One of the most unique and excited aspects of the program begins during the first year. Students take Introduction to Data Science, which has few prerequisites and serves as motivation for the remainder of the program. Valparaiso partners with non-profits and government agencies to provide the first year students with hands-on experience solving problems for social good. Examples include Meals on Wheels, mapping with the United States Geological Survey, and a child welfare non-profit. Then, the junior and senior students are involved with a capstone project that can be a continuation of the first year project, some other social good project, or students can serve in a consulting capacity to other departments on campus.

What skills Do You expect Valparaiso Data Science Graduates to Have?

There are a few basics skills that make sense for data science: coding, database skills, statistics, and general math. In addition, Valparaiso grads should also know how to talk, write, and create videos about mathematical concepts. Finally, ethics is an essential portion of the program. According to Dr. Karl Schmitt,

I want my students to graduate with ethics related to data science.

To enforce that statement: ethics case studies are required of all students, it is a key learning objective of the projects, and ethics is integrated into all the classes so students understand the importance. Students need to be able to do the hard data science, communicate the results and care about the consequences.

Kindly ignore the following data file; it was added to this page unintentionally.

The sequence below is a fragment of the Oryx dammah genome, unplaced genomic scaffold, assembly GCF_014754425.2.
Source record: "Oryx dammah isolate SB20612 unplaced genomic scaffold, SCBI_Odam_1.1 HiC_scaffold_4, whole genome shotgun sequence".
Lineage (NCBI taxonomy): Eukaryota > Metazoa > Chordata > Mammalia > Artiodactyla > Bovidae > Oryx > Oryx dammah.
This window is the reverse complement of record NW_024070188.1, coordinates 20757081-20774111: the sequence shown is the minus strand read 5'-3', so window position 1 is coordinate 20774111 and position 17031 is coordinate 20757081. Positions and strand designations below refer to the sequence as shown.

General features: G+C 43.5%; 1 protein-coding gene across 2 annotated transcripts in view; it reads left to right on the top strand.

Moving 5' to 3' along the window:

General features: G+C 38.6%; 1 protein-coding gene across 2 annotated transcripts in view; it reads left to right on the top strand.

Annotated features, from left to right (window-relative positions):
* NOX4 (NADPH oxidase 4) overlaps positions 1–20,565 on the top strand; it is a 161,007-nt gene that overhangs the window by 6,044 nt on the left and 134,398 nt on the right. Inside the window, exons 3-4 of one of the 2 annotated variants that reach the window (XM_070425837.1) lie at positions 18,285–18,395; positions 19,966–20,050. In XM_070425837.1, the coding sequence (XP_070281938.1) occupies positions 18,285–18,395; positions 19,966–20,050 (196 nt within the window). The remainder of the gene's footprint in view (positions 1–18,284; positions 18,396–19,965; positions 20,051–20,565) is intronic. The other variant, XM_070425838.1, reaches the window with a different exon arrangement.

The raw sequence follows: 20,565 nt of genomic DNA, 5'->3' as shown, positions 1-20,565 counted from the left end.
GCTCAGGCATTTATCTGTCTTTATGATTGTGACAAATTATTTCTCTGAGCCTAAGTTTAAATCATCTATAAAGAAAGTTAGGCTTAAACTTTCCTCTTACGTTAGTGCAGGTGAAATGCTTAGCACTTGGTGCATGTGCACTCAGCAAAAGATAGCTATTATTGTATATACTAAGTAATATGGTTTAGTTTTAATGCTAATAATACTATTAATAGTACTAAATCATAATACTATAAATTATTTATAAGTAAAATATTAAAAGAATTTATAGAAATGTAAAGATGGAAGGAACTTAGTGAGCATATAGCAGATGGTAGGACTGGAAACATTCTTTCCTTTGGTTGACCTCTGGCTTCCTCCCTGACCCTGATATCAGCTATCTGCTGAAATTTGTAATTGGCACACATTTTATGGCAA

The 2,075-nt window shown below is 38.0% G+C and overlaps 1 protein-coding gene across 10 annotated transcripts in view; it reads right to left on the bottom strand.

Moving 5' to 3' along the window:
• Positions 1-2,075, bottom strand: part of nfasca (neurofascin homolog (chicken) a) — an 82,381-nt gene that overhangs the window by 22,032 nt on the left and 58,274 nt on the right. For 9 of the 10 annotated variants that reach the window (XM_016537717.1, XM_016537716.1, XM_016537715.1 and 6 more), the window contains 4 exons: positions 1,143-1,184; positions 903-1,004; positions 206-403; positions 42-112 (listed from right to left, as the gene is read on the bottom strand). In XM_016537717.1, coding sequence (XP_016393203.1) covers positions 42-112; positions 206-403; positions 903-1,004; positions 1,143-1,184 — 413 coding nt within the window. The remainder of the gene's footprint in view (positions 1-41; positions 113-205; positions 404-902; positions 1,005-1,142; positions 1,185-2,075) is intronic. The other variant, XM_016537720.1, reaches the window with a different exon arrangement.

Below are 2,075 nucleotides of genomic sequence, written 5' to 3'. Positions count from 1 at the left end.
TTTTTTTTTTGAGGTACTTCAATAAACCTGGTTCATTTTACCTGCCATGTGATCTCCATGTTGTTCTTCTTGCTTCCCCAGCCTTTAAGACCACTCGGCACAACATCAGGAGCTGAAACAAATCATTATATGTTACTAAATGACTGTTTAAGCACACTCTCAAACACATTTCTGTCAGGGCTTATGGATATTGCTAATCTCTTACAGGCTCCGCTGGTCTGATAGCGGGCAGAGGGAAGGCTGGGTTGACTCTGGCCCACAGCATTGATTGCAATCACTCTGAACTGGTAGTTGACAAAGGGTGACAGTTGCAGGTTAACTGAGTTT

Why Choose Data Science as an Undergraduate?

It is a utility degree that is in strong demand in nearly every field. As companies continue to understand the usage of data, having data skills is going to get increasingly more crucial. Data Scientist are going to be (currently are) in demand for human resources, supply, sales, technology and many other awesome jobs.

Why Valparaiso for Data Science?

There are a number of reasons:

  • Good University Size – It is easy to double major and engage with things outside the major, plus disciplines are very connected which allows for collaboration.
  • Writing/Communication is Integrated Throughout – Many people can crunch numbers, but Valparaiso graduates can express discoveries. The students get that from the very beginning.
  • Projects – All students will have experience and examples of projects to demonstrate.
  • Finally, students have an opportunity to turn their homework into something that matters!


Thank you to Dr. Karl Schmitt for the interview and to Valparaiso University for Sponsoring Data Science 101.

Netflix Data Scientist on Machine Learning: Free Webinar

The Data Incubator, a data science fellowship program, is currently running a Data Science in 30 minutes webinar series. Next week features a free webinar with Dr. Becky Tucker of Netflix. Dr. Tucker is a Senior Data Scientist at Netflix where she specializes in predictive modeling for content demand (think what do people want to watch). The full abstract of the webinar is below. The webinar is free; all you need to do is register.

Predicting Content Demand with Machine Learning

Date/Time: March 9, 2017 @ 5:30 PM ET
Location: Online
Register: Click Here

Abstract: Netflix is well-known for its data-driven recommendations that seek to customize the user experience for every subscriber. But data science at Netflix extends far beyond that – from optimizing streaming and content caching to informing decisions about the TV shows and films available on the service. The talk will cover work done by Becky and the Content Data Science team at Netflix, which seeks to evaluate where Netflix should spend their next content dollar using machine learning and predictive models.

Update – Below is the Recorded Webinar